I managed to read nine books this month! It is so hard to choose this month’s favorite. It was a tie between My Sister the Serial Killer and Thick: And Other Essays.
My Sister the Serial Killer is the story of two sisters, Korede and Ayoola. Korede is the serious, pragmatic sister. Most importantly, she is her sister’s keeper. Ayoola is the wild, beautiful and carefree sister. Ayoola is also a serial killer who has no problems killing her boyfriends and calling her sister to clean up her mess – literally. And each time, Korede does it. They have fallen into this pattern, but things change a bit when Ayoola starts dating a doctor that Korede has a crush on. She is stuck between wanting to protect him from her crazy serial killer sister and jealousy because she wants the doctor for herself. This book was dark and disturbing – but funny! My only complaint is the ending. I needed more. I would be more than happy if there were a sequel.
Thick: And Other Essays is a collection of essays about being a black woman in America. Tressie McMillan Cottom does an amazing job at intelligently pointing out our plight. This book is a cross between scholarly writing and memoir. There are several chapters that I must re-visit. My favorite chapter was “Know Your Whites.” I will admit that this chapter made me a bit uncomfortable (which isn’t always a bad thing) by calling out the Obamas *gasp*. Beyond that, her personal account of fighting for decent healthcare as a pregnant black woman and calling out all that diversity is and isn’t was a huge eye opener. I love a book that makes me think and think differently.
BUCK: A Memoir, by M. K. Asante is the story of how a rebellious teen found his way and his voice. Born in Zimbabwe to American parents, growing up in Philly with a wayward older brother, a mom with mental health issues, a father who abandons the family and so much more, it seemed like Buck would never get his life on track. But, he ends up in an alternative school and it changes his life for the better. It’s an inspiring story.
The Darkest Child by Delores Phillips was a frustratingly sad and addictive story. I was mad and sad and wanted to stop reading but I could NOT stop reading! Tangy Mae is one of her mother’s six children. She is treated differently (to say the least) because of her color. Her mother is wreckless in many ways and her children want nothing more than to get away from her. In addition to her home life, she must also deal with life in a small town in the 1950’s and all of the strife that entails. What she and her siblings endure is brutal (and most of the times, the brutality comes straight from their mother). But even with all of the pain, I always felt hope for Tangy. She was smart and she enjoyed learning, reading and school. Tangy manages to navigate and survive although all the odds are stacked against her.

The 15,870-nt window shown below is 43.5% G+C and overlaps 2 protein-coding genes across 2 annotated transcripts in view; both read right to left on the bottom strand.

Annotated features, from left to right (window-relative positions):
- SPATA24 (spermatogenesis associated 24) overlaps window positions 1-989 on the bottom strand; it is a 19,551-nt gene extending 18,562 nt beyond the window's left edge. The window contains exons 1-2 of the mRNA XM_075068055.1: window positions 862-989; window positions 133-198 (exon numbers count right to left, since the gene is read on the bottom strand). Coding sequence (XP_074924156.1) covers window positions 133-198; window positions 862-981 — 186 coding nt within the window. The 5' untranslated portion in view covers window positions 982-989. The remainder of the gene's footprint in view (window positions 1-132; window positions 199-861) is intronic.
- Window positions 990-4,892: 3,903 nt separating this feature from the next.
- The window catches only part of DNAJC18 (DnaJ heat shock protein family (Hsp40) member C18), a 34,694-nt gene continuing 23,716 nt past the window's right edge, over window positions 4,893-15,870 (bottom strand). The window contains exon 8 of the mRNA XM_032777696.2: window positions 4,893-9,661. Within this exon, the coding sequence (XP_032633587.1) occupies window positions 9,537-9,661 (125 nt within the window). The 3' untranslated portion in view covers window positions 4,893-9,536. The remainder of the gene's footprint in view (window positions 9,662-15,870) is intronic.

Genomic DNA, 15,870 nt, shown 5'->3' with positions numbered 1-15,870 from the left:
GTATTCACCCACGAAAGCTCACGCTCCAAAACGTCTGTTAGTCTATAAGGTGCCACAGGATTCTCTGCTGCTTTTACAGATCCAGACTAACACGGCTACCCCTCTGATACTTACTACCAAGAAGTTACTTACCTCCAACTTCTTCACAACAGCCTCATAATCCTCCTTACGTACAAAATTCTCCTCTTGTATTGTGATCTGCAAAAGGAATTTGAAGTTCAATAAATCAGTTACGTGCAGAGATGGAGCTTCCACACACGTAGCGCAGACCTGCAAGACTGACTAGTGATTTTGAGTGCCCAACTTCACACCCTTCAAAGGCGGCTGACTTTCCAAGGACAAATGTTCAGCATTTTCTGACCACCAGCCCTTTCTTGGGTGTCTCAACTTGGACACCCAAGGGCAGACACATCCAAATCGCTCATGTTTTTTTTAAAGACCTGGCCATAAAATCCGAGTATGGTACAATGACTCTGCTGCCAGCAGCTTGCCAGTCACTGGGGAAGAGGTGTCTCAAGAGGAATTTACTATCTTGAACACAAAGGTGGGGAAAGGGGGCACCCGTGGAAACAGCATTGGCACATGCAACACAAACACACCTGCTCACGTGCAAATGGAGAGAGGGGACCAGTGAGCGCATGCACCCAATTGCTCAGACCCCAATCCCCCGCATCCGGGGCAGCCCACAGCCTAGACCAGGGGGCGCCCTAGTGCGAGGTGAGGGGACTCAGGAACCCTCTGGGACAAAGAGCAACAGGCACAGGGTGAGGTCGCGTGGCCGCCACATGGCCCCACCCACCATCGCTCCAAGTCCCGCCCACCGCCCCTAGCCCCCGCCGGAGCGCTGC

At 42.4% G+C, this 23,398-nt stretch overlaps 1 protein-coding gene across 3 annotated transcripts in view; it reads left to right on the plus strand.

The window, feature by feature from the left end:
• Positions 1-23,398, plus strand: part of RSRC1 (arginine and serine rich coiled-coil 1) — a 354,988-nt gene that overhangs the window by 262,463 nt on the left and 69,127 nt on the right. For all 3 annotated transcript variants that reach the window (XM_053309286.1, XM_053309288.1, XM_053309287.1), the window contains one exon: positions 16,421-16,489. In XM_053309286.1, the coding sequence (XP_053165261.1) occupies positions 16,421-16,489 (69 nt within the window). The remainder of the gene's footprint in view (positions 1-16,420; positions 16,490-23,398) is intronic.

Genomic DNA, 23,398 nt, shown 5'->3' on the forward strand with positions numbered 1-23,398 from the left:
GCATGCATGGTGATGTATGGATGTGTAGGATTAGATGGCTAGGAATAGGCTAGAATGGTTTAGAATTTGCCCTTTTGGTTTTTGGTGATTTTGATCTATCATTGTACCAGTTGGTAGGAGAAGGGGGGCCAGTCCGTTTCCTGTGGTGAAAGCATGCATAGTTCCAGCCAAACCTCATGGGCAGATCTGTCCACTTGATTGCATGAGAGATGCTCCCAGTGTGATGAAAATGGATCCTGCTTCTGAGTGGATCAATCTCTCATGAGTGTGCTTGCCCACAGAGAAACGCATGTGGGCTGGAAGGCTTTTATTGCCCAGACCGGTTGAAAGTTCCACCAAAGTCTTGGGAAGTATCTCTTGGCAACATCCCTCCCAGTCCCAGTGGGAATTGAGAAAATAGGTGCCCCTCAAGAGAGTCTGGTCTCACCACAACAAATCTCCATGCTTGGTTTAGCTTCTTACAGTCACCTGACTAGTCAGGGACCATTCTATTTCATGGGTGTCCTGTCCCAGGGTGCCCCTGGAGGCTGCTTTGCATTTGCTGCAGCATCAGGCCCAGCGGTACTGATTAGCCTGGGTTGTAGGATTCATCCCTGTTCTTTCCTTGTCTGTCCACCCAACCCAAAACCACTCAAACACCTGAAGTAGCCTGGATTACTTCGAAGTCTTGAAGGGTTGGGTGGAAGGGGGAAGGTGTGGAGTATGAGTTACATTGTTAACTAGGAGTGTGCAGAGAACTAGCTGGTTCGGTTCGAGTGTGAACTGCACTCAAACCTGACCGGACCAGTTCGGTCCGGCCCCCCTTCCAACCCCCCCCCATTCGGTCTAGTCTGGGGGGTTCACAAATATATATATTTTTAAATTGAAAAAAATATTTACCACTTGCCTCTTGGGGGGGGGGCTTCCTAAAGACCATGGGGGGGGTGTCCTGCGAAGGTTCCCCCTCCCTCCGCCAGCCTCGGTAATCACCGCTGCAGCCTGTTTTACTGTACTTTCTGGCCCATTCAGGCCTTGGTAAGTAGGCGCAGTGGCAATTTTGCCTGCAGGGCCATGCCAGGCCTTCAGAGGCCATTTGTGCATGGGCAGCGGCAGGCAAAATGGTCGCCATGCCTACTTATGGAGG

The World According to Fannie Davis: My Mother’s Life in the Detroit Numbers, by Bridgett M. Davis is a funny, emotional and coming of age story about Fannie Davis and her career as a numbers runner. Fannie’s “career” was a family secret, but Fannie managed to build a wonderful middle class life for her family in the number running game. I never even considered how much time and effort this line of business requires. Fannie was good! I also never considered the history of the lottery and it’s place within our history. I was actually sad when the lottery became a state thing and threatened Fannie’s business! How dare they? I also enjoyed how the author weaved in her family’s Great Migration story. Fannie was a typical Black mama with an atypical career, but she made things happen. This was a great read.
Training School for Negro Girls and Creative Quest didn’t thrill me like I hoped they would and ended up with 3 (ok…maybe 3.5) stars. They Were Her Property was an enlightening book, but I found it to be a bit slow. That one gets 3 stars.
My least favorite book of the month was Children of Blood and Bone. I know…everyone loved it – don’t @ me. I really WANTED to love it, but I did not. However, I think my lack of love has more to do with me than the book. I am not a Harry Potter/magic/maji/secret scroll kind of girl. This is not my genre. I felt like I was transported back to high school when I was forced to read the Iliad and the Odyssey. I wanted nothing more than for it to just be over. I had that same feeling with this book. And it didn’t help that it was kinda slow and didn’t pick up until the middle. Again, I know…this is a very unpopular opinion. Deal. This was my book club’s pick. Otherwise, I probably wouldn’t have read it. I know my literary lane and I try very hard to stay within it.
What are you reading? I want to know